Somalia’s Minister of Humanitarian Coordination and Disaster Management, Hamza Said Hamza said, “as the government of Somalia, we salute the women working in the humanitarian sector and despite the challenges they are facing, their courage and patriotism in serving this country is an effort worth emulating.”

The minister was speaking in the capital, Mogadishu, at a celebration of the Day, organized by the federal government with the support of various UN agencies, including the UN Office for the Coordination of Humanitarian Affairs (OCHA).

Speaking on behalf of the UN system in Somalia, the representative of the UN Children’s Fund (UNICEF), Werner Schultink, called for more involvement of women in humanitarian activities and flagged that there was proof that humanitarian responses were more effective when women are active players in the decision-making processes.

Schultink said, “evidence shows that when women are involved in humanitarian action, including at the decision-making level, the humanitarian response is more effective.”

The theme of this year’s World Humanitarian Day 2019 is centred around honouring the work of women in crises throughout the world, recognizing that they make up a large number of those who risk their own lives to save others and are often the first to respond in crises and the last to leave.

At today’s celebration a veteran activist and humanitarian worker, Aisha Shaur Ugas, was nominated as Somalia’s humanitarian person of the year for her role in championing the rights of women and children and advocating for gender equality. Her colleague, Amina Haji Elmi, the founder of Save Somali Women and Children (SSWC), was also cited for her role in aiding victims of gender-based violence.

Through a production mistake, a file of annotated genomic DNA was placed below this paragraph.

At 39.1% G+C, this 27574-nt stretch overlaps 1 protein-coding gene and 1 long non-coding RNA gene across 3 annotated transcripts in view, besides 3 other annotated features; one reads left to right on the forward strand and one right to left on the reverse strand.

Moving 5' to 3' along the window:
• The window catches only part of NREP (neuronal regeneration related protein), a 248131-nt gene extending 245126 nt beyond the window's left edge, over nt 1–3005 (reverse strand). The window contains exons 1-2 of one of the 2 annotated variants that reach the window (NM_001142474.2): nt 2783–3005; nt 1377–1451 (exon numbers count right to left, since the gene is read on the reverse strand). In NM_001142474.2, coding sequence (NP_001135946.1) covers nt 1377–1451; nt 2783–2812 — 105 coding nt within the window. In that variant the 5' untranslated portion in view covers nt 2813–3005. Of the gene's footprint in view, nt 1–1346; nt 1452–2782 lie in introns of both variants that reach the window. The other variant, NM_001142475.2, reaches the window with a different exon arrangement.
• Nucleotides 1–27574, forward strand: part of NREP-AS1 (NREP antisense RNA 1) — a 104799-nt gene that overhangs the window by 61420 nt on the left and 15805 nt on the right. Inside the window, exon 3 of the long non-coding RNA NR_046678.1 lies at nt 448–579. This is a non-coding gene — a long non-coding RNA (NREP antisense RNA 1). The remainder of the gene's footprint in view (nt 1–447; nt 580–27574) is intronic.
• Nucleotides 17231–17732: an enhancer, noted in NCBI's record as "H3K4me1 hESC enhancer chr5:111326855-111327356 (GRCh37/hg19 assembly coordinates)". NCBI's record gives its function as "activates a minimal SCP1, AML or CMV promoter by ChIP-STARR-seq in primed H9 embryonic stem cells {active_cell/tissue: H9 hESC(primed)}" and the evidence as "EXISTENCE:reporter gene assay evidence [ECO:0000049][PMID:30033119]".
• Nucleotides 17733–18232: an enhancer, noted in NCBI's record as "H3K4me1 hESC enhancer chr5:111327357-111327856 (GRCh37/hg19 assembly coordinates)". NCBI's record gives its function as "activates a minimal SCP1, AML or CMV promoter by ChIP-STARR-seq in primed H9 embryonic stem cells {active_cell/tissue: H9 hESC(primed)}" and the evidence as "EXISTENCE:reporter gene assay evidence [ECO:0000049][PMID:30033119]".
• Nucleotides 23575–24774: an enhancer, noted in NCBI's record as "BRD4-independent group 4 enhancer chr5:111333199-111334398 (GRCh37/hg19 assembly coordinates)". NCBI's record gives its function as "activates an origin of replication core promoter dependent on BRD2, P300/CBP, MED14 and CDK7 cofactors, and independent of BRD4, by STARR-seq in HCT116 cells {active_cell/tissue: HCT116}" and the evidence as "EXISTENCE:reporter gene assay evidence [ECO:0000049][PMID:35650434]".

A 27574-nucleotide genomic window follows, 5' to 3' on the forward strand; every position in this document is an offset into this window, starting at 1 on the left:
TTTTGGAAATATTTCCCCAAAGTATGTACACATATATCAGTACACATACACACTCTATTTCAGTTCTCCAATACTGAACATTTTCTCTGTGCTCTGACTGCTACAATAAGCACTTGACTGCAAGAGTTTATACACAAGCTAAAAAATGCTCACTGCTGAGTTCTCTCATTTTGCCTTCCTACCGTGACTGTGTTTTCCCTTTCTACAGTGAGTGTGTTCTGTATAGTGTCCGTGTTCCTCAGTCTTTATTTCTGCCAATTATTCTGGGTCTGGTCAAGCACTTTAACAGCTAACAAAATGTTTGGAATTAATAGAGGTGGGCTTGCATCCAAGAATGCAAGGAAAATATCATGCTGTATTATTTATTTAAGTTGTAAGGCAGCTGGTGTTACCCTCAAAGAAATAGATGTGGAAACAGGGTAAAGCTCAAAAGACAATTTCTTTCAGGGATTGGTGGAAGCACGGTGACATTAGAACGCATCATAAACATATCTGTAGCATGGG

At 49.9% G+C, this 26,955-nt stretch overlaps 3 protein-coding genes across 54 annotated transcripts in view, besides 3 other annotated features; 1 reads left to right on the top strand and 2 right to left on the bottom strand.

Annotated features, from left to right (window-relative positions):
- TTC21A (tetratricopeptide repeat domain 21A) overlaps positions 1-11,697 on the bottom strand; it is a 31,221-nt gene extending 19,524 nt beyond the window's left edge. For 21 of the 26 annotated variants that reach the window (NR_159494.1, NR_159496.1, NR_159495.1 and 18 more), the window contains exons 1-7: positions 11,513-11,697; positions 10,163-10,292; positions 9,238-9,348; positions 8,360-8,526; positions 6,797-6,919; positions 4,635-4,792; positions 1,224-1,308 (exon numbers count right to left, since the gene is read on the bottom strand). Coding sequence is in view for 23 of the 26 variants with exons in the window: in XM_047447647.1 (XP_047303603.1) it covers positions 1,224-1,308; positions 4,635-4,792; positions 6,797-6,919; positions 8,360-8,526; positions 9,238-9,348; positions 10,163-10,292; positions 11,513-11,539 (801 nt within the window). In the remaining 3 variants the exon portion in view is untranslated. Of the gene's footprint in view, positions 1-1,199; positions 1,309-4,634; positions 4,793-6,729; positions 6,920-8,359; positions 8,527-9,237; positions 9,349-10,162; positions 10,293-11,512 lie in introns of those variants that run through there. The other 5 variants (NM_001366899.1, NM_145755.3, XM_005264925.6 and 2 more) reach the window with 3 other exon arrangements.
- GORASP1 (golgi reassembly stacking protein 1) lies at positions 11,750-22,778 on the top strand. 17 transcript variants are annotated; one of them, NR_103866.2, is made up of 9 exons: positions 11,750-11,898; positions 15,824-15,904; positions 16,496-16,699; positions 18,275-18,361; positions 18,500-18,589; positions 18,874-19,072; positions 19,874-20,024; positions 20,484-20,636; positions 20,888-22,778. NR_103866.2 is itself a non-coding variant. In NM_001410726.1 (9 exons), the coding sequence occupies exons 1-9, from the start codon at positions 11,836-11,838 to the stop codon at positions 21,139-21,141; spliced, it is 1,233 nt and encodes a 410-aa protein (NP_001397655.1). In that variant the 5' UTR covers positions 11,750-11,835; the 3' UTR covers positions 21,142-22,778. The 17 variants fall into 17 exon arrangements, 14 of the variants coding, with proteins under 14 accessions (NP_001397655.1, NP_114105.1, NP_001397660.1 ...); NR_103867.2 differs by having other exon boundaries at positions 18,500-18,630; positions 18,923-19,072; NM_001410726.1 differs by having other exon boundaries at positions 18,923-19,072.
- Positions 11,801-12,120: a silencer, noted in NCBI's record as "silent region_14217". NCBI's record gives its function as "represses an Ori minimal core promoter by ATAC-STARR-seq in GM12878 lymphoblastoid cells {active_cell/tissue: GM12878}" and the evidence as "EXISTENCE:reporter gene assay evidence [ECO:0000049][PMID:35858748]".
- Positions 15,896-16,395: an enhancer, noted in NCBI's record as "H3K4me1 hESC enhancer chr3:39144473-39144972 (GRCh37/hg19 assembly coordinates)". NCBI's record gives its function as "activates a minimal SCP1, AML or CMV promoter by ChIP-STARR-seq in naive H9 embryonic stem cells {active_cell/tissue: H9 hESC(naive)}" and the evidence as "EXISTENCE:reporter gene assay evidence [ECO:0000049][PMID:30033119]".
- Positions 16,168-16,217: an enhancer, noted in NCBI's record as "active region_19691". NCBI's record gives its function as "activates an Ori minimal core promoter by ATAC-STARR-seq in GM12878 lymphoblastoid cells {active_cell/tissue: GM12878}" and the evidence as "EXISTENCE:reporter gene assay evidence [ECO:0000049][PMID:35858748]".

In her remarks to the gathering, the director of the Somalia Non-governmental Organization Consortium, Nasra Ali Ismail, described Elmi and Ugas as patriots for opting to work in Somalia during its civil war while some of their colleagues sought refuge in foreign countries.

Ismail went on to note how women humanitarians sustained communities during the civil war by taking care of families and providing for vulnerable groups, while the men were away fighting.

She said, “since most of our men were either involved in the conflict or were also victims in one way or another, women were at the forefront in supporting children, women and the elderly who could only flee from their homes to seek safety.”

Ismail added that Somali women also contributed to peacebuilding by playing an informal role in conflict resolution between and within Somali clans during the height of the civil war.

While thanking participants for honouring her work, Elmi urged women humanitarians to continue fighting for vulnerable members of society despite the cultural and socio-economic challenges they may face.

Amina said, “although it is an honour to serve in the humanitarian sector in Somalia, it is at the same time risky, especially when dealing with sensitive violations such as rape and sexual violence in Somalia,” “adding that “our field monitors and psychosocial support providers – who are mainly women –continue to face threats and pressure from different groups in Somalia.”

Celebrated every year on 19 August, World Humanitarian Day is aimed at honouring humanitarian efforts and advocating for the safety and security of humanitarian aid workers, and for the survival, well-being and dignity of people affected by crises.

The date was chosen in relation to a terrorist attack on the UN offices in Baghdad on 19 August 2003, which killed 22 UN workers, including the Secretary-General’s Special Representative to Iraq, Sérgio Vieira de Mello.